Say the word jury nullification and people say they can’t do it. Say state nullification and people will say it is a no-go. The reason for this is that the fear that most people have of the government will punish them prevents them from doing this on their own.

It would be nice if we lived in a world where people regularly had the courage to defy their government when it is acting unjustly or unconstitutionally but we live in the real world where such courage is rare. Those who believe in these concepts have to accept the idea that people are not going to risk their lives, liberty, and property when attempting to disobey the government. There has to be a legal path for these things in order for the average person to use them.

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Detainment of Virginia Marine veteran NOT an NDAA issue

CHESTERFIELD, Va. (Aug. 22, 2012)  – By now, you have likely heard about Brandon Raub, the Marine veteran in Chesterfield, Va. involuntarily committed to a mental hospital for evaluation due to posts he made on Facebook.

FBI and Secret Service agents, along with Chesterfield police, reportedly questioned Raub last week. Police then took him into custody and transported him to Randolph Medical Center in Hopewell. Police, the FBI and the Secret Service all said Raub was not arrested. Chesterfield police issued a statement Monday saying Chesterfield mental health crisis intervention workers recommended that officers take Raub into emergency custody and bring him in for a mental evaluation.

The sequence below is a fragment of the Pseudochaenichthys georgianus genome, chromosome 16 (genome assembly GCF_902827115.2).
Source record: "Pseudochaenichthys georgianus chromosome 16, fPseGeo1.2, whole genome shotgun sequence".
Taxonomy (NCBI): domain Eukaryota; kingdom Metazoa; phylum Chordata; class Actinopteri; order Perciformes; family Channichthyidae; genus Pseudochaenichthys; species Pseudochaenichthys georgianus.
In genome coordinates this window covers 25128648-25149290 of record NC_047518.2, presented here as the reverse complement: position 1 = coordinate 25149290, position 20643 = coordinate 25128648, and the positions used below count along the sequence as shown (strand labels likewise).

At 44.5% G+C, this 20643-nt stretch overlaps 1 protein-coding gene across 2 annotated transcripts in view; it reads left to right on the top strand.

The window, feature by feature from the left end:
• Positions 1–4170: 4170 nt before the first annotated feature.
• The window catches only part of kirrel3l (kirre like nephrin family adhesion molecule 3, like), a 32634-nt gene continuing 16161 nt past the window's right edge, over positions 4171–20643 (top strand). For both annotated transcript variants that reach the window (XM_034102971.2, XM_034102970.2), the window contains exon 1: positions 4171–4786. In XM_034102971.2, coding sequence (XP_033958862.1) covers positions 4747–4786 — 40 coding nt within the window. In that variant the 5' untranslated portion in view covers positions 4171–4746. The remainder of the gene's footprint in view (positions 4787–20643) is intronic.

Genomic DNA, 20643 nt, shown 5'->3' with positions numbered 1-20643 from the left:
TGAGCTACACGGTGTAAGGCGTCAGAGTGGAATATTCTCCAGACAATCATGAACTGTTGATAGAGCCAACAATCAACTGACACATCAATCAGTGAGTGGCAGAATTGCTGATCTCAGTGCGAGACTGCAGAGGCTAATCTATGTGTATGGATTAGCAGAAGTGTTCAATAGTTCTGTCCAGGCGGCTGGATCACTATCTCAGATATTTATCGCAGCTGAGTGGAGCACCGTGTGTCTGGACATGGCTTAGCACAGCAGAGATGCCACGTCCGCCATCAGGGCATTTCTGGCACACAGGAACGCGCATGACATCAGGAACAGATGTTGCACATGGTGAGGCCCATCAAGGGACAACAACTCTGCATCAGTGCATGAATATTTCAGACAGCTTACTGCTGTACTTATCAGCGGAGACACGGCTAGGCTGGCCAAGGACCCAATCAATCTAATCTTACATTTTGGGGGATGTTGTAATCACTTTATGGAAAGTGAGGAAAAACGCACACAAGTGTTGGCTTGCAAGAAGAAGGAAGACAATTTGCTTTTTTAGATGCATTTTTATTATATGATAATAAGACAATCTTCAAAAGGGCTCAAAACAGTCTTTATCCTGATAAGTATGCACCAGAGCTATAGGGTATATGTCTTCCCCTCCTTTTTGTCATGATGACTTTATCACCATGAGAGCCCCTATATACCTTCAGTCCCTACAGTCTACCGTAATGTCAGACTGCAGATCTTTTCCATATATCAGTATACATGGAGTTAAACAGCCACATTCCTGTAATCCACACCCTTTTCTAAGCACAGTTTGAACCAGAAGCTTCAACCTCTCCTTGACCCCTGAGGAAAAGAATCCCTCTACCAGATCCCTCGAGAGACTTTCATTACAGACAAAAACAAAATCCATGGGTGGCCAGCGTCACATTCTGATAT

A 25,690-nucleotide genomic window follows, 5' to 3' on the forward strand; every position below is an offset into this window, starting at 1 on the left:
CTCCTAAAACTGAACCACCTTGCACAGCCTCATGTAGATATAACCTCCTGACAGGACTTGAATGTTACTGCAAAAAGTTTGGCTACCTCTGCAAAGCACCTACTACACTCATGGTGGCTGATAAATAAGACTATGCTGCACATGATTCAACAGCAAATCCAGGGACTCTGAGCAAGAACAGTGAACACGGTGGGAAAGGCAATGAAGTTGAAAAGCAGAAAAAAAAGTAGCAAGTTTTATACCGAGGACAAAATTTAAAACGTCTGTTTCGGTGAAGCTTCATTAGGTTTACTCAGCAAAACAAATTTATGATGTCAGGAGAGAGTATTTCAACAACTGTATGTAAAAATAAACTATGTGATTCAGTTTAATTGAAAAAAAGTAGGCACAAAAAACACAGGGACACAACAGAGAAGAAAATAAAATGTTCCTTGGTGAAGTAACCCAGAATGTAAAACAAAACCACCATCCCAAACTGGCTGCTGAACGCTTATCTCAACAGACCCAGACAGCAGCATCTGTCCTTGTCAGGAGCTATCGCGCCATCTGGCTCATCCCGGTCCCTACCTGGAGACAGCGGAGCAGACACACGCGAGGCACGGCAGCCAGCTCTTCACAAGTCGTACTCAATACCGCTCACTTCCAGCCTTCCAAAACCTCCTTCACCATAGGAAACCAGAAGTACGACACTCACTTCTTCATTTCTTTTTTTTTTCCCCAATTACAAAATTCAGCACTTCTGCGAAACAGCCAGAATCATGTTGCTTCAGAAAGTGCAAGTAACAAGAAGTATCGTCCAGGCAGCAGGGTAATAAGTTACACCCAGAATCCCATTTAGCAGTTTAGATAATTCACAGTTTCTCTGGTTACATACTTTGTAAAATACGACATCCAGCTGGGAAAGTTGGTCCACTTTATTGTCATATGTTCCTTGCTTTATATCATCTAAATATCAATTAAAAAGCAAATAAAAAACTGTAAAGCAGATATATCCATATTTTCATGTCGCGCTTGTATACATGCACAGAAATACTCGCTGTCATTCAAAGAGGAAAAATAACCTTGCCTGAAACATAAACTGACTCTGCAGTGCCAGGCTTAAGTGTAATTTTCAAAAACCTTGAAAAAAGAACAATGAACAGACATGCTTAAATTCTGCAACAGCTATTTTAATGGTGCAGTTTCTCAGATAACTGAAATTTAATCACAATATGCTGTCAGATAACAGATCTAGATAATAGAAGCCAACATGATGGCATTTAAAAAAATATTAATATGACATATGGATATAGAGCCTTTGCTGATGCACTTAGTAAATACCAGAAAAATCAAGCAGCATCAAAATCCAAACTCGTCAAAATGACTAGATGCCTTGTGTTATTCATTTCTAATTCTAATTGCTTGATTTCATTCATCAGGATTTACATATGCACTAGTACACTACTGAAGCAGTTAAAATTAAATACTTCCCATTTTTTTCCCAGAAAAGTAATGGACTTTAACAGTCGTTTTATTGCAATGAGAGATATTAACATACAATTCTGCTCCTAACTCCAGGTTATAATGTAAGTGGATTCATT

On Monday, Special Justice Walter Douglas Stokes ordered Raub detained for up to 30 days for further psychological evaluation “for statements that are controversial and terrorist in nature,” according to his Rutherford Institute attorney.

Over the last couple of days, I’ve seen numerous posts linking Raub’s detainment with the detention provisions written into the National Defense Authorization Act. While his detainment raises many red flags, it is NOT an NDAA issue.

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Multi-front war against NDAA detention, federal spying on citizens

Push back against indefinite detention without due process written into the National Defense Authorization Act, along with unconstitutional provisions in the Patriot Act and other surveillance oriented federal legislation continues at many different levels.

Here at the Tenth Amendment Center, we focus primarily on state and local solutions, specifically state nullification and local non-cooperation with federal agents acting against people on American soil without due process.